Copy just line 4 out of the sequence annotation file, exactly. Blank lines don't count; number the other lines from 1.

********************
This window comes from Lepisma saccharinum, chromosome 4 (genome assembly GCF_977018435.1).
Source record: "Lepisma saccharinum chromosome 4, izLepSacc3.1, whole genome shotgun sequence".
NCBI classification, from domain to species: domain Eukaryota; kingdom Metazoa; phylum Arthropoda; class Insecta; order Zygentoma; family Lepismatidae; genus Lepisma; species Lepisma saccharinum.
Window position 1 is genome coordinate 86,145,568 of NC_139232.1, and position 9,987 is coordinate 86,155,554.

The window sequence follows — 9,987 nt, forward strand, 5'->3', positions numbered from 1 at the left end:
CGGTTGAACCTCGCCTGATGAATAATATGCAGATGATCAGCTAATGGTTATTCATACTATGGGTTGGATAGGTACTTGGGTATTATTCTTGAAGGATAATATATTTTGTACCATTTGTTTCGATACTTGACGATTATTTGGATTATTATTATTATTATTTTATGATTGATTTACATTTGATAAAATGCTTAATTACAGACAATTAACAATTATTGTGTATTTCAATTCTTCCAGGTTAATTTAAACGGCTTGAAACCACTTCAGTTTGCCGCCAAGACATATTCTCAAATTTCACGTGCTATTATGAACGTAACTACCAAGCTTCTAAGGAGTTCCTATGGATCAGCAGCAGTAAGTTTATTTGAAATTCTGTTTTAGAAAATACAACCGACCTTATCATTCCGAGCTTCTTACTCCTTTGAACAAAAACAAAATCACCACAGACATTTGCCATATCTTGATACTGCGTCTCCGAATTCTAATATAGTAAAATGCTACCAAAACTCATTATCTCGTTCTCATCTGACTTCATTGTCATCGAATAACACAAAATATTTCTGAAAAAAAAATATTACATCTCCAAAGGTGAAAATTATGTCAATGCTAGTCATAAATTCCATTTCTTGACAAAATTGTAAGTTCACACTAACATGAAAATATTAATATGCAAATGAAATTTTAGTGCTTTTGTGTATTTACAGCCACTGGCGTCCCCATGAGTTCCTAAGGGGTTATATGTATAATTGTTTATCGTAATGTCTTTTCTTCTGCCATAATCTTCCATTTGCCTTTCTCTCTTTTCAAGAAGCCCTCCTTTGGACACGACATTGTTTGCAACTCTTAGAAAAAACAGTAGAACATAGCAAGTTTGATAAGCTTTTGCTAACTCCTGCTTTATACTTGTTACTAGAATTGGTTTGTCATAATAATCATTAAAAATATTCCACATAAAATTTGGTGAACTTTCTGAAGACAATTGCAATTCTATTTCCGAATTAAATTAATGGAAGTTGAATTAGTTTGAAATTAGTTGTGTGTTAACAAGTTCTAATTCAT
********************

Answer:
Window position 1 is genome coordinate 86,145,568 of NC_139232.1, and position 9,987 is coordinate 86,155,554.